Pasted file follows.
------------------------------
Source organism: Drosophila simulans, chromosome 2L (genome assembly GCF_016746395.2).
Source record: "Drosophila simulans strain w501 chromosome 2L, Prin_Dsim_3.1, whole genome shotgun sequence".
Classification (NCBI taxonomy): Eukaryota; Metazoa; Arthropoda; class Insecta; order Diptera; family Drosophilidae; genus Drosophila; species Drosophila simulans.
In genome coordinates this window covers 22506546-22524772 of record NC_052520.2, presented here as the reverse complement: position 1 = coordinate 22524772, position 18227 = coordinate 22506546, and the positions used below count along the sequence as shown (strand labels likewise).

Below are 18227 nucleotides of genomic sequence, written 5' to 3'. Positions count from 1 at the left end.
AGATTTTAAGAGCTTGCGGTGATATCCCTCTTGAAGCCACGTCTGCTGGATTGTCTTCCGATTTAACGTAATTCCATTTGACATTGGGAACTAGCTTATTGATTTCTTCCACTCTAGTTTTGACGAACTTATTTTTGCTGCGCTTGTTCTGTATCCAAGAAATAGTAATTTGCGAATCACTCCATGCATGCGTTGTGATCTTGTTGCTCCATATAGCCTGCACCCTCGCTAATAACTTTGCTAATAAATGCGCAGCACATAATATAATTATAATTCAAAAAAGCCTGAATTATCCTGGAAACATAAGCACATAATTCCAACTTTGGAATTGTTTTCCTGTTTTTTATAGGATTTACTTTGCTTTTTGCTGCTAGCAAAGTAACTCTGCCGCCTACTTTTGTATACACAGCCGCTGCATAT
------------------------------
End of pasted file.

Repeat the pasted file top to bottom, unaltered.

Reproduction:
Source organism: Drosophila simulans, chromosome 2L (genome assembly GCF_016746395.2).
Source record: "Drosophila simulans strain w501 chromosome 2L, Prin_Dsim_3.1, whole genome shotgun sequence".
Classification (NCBI taxonomy): Eukaryota; Metazoa; Arthropoda; class Insecta; order Diptera; family Drosophilidae; genus Drosophila; species Drosophila simulans.
In genome coordinates this window covers 22506546-22524772 of record NC_052520.2, presented here as the reverse complement: position 1 = coordinate 22524772, position 18227 = coordinate 22506546, and the positions used below count along the sequence as shown (strand labels likewise).

Below are 18227 nucleotides of genomic sequence, written 5' to 3'. Positions count from 1 at the left end.
AGATTTTAAGAGCTTGCGGTGATATCCCTCTTGAAGCCACGTCTGCTGGATTGTCTTCCGATTTAACGTAATTCCATTTGACATTGGGAACTAGCTTATTGATTTCTTCCACTCTAGTTTTGACGAACTTATTTTTGCTGCGCTTGTTCTGTATCCAAGAAATAGTAATTTGCGAATCACTCCATGCATGCGTTGTGATCTTGTTGCTCCATATAGCCTGCACCCTCGCTAATAACTTTGCTAATAAATGCGCAGCACATAATATAATTATAATTCAAAAAAGCCTGAATTATCCTGGAAACATAAGCACATAATTCCAACTTTGGAATTGTTTTCCTGTTTTTTATAGGATTTACTTTGCTTTTTGCTGCTAGCAAAGTAACTCTGCCGCCTACTTTTGTATACACAGCCGCTGCATAT